BIG BUSINESS: Race creates far-reaching effects and should continue beyond 2015
MALAYSIA staged its 15th edition of the Formula One (F1) race last weekend. Under the current contract, which became effective in, it will hold its 17th and last race in 2015.
Is the government game for F1 to continue beyond 2015? Should the public chide it if the government were to seek and get a contract extension to hold the world’s hottest race?
Nearly two years ago, the writer penned that F1 is a big business. It is a prestigious and an expensive endeavour. But at the same time, F1 creates an impact that is far reaching. It can be felt beyond motorsports and tourism — covering sectors such as food and beverage, transportation and related sevices.
Hence, the writer reiterates that we should urge the government to ask for the next extension from F1 supremo Bernie Ecclestone.
It’s good to hear from Prime Mi-nister Datuk Seri Najib Razak that the government is seriously considering the possibility of extending the contract to host the race.
“Organising the Formula One has put Malaysia on the world map. It shows that Malaysia can organise an international event of this stature.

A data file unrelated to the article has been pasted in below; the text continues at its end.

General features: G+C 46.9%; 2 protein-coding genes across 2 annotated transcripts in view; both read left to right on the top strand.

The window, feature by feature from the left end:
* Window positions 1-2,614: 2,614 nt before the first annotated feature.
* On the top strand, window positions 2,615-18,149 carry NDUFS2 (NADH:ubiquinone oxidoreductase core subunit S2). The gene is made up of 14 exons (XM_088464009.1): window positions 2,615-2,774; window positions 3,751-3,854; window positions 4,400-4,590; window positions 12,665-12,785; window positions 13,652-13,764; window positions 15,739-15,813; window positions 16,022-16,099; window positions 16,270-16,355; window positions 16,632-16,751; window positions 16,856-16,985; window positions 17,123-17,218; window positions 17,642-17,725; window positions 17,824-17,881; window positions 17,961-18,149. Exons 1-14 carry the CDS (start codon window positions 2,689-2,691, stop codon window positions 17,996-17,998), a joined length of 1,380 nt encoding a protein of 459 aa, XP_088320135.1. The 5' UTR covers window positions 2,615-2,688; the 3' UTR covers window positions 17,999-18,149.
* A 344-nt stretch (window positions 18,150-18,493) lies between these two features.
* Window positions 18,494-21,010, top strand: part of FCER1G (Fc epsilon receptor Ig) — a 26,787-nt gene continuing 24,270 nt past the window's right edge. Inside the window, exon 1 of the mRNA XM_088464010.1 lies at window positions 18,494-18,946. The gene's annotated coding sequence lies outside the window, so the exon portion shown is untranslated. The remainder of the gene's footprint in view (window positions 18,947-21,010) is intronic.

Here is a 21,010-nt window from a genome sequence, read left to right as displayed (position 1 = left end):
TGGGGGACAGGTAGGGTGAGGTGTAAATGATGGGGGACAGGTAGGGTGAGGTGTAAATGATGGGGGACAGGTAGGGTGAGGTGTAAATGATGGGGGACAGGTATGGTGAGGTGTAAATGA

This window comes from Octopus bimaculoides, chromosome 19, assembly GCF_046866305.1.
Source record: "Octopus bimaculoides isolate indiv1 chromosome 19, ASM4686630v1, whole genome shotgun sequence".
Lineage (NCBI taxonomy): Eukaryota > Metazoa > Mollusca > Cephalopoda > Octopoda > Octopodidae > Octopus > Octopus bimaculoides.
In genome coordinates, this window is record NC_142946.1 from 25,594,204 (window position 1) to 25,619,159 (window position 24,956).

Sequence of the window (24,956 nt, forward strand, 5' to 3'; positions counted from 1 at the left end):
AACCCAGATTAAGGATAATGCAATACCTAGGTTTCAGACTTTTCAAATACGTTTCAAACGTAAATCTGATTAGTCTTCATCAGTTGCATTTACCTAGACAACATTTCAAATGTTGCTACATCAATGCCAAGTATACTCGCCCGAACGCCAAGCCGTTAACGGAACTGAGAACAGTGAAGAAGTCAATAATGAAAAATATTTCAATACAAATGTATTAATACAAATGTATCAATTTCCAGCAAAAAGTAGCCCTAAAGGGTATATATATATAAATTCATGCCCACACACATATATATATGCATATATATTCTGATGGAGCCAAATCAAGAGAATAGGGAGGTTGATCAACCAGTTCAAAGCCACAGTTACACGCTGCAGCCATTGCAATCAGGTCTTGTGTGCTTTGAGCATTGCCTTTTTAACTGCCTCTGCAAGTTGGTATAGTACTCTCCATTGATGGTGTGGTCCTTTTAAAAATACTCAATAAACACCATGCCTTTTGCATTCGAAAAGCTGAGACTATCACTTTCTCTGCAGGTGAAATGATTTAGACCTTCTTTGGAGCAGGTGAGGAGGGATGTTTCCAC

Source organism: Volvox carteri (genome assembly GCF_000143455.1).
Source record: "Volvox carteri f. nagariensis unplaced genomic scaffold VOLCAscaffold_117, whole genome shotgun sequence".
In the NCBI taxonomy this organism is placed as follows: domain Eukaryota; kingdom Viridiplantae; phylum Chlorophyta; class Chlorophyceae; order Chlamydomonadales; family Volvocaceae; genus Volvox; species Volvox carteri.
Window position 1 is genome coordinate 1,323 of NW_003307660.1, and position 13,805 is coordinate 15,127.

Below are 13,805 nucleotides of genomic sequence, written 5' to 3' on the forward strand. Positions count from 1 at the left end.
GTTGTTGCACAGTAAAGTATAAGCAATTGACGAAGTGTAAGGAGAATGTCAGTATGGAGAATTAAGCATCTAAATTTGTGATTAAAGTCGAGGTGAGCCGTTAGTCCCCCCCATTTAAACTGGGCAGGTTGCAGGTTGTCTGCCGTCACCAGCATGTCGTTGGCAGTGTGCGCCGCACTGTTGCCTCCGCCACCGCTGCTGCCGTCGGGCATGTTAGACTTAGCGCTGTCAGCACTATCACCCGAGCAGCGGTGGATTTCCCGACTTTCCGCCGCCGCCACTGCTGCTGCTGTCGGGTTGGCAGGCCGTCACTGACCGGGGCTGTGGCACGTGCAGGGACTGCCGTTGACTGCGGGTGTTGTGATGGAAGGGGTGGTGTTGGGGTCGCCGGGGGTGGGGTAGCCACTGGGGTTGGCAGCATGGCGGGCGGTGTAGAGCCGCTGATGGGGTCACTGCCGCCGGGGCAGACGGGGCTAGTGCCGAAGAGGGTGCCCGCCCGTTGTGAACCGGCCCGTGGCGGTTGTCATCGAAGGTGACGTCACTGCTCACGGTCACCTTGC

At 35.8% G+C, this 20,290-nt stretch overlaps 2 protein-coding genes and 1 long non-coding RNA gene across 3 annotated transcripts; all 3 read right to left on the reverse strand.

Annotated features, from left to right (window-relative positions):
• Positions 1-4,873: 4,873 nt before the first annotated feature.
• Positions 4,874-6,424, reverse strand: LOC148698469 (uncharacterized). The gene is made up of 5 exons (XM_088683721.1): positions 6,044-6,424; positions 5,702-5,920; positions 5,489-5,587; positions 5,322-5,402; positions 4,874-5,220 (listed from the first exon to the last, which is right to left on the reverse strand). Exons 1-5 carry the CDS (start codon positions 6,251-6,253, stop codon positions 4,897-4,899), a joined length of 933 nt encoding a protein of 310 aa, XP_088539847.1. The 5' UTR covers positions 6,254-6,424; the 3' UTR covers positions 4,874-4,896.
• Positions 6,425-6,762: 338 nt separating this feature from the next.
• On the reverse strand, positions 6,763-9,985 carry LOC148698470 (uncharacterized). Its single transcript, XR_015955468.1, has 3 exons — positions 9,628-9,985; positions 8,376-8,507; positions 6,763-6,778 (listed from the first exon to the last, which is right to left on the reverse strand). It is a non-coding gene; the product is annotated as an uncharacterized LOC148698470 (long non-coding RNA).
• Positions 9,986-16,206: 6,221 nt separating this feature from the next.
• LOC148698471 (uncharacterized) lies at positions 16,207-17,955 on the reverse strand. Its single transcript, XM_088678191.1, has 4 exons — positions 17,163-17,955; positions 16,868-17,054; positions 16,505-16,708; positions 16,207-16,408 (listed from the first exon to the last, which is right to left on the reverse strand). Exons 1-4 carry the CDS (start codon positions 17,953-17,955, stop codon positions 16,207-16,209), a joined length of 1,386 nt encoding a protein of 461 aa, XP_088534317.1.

“We have support from the local as well as the international communities. So, all in all, it has been positive,” Najib said after presenting the trophy to winner Sebastian Vettel of Infiniti Red Bull Racing team last Sunday.
The prime minister has acknowledged the race’s big impact. And the writer takes his quote as indirectly to mean that it is now up to Sepang International Circuit Sdn Bhd (SIC) to discuss with Ecclestone on a contract extension that spells more favourable terms for us.
The hefty cost of hosting F1 largely consists of royalty/franchise fees for Ecclestone’s FOM (Formula One Management).
Generally, we have gained more from F1 than what we have spent hosting it. We cannot lose it while there are many other countries wanting to get involved as well.
Former Singapore premier Lee Kuan Yew told this writer’s immediate boss more than 10 years ago that one of his regrets was not taking up the offer to hold F1 race earlier.
Malaysia became the first Asian country after Japan to host the race in the modern era.
Since the inaugural race in 1999, the 5.54km Sepang track has provided great challenge not only because of its tricky layout, but also because our unpredictable weather — from high sulking temperature to torrid rain and thunderstorm — makes the race more intriguing.
Only later Singapore had found out that “the positives” outweighed “the negatives” of holding F1 races. China, India and Bahrain were the more recent Asian additions to the F1 list of host nations. Thailand is lobbying to hold a one-night F1 race on the streets of Bangkok in 2015.
SIC does not have the financial troubles plaguing Germany’s famous Nürburgring track (Nürburgring GmbH officially filed for bankruptcy recently), but it does need some money to rejuvenate the Sepang track.
As of now, the future of Sepang is certain for two more years, and here’s hoping the local house of speed will hold F1 race beyond 2015.